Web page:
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Today’s review by Waldemar Januszcak of the Northern Renaissance exhibition at the Queen’s Gallery, Buckingham Palace.

by Holbein c.1540-43.

The idea of a Northern Renaissance has been doubted, but this reviewer says, Yes!

“Reader, if you encounter one of these naysayers anywhere near Buckingham Palace, grab them by the ear, yank them to the Queen’s Gallery and instruct them to open their eyes. Anyone who cannot spot the presence here of a distinct aesthetic needs to sit their GSCE in art all over again.”

The exhibition covers Durer to Holbein, and raises the issue of a north-south divide in Europe, with a contrast in themes and sensibilities between protestant and catholic.

Januszczack reckons the really interesting question is: what came first, the tone or the religion? He goes too far by saying this is a difference in genetics, and has a laugh in awarding Durer’s illustration of the Book of Revelation, “some sort of Oscar for horribleness”.

The Tudor connection, of course, is Hans Holbein the younger – the review marvels at his realism:

“Great indeed was the day when Henry VIII made Holbein his court artist. Totally convincing faces. Totally convincing textures. Real pyschological presences. No half-timbered stiffness. No stubborn medievalism. It’s as if the entire Tudor age has been put on pause, while another age, playing at another speed, has started up in the same time span. What a contrast. What a mismatch.”

The conclusion is that Henry VIII did more for British art than any other monarch. For the Tudor age I agree (forgiving the British anachronism), but Holbein’s art was so much more sophisticated than what followed: the mismatch continued far too long. If the idea of the Northern Renaissance is good, why does the rest of the Tudor century pale in comparison to this great artist?

The collection at the Queen’s Gallery is not just about painting. Here’s a bronze sculpture by the Dutch Adriaen de Vries, made in about 1600:

[Click here to play with the image. Commentary on the sculpture (and the helpful stalk between the legs) here.]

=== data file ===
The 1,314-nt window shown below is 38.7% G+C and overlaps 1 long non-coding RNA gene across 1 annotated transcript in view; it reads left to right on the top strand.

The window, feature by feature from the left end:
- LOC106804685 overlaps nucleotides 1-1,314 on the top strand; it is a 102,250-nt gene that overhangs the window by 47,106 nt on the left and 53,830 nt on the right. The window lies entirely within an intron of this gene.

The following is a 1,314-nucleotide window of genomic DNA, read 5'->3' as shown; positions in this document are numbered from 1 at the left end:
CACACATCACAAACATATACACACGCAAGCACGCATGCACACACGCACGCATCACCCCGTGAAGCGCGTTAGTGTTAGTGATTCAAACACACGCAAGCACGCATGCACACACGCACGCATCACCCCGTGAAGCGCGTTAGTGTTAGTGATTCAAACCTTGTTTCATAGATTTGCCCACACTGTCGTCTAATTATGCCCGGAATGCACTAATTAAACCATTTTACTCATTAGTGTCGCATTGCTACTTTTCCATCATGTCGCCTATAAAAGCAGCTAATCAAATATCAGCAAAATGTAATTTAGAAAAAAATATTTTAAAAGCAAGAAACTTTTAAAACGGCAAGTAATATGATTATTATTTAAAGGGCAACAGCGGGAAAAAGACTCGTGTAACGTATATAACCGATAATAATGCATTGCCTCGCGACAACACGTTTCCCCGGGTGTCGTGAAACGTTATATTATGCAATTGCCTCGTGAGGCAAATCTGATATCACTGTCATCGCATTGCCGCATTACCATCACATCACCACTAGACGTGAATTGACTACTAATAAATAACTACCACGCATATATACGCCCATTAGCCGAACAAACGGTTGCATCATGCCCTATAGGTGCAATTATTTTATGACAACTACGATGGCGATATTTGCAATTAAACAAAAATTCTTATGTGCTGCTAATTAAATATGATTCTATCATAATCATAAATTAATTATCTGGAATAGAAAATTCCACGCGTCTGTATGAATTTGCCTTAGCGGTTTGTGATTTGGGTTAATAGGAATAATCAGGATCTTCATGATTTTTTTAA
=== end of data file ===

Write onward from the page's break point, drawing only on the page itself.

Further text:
My first impression is of Cellini-style delight … and later in the collection is the Cellini shield, which contains four episodes from the life of Julius Caesar, a big subject with the Tudors. Although the style suggests Cellini, the shield was done by the Dutch Eliseus Libaerts in the 1560s.

So both sculpture and shield are examples of the spread of Renaissance influence from Italy to the north, but not beyond the channel, because no artist in England was doing this kind of work. The idea of a Northern Renaissance may be good for Germany and the Netherlands, but Holbein looks like an offshoot that withered.

Janusczek also mentions items from the armory of Henry VIII inscribed with episodes from Ovid’s Metamorphoses. Ovid was an important poet in the Renaissance – “change is my subject” – and his ancient texts were a favourite for translation in the revival of Greek and Roman learning. The Renaissance twist added an increasingly complex appreciation of the mutability of life.

Back to Julius Caesar, perhaps the greatest of the ancients – at least if you accept Plutarchs’s brilliant account of the dictator’s life. That account was translated in 1579 by Thomas North, and the second edition in 1595 was a source for Shakespeare’s brilliant play, first staged in 1599. So that’s how it changed in England: the Tudors kept on the move, but Holbein wasn’t their leader – literature was the way.

From Arthur Golding’s translation of the Metamorphoses (1567):

Then sprang up first the golden age, which of itself maintained
The truth and right of everything, unforced and unconstrained.

It’s a modern theme too.

———–

p.s. Here’s a scholarly article (2010) rejecting the concept of a Northern Renaissance, even in the Netherlands.

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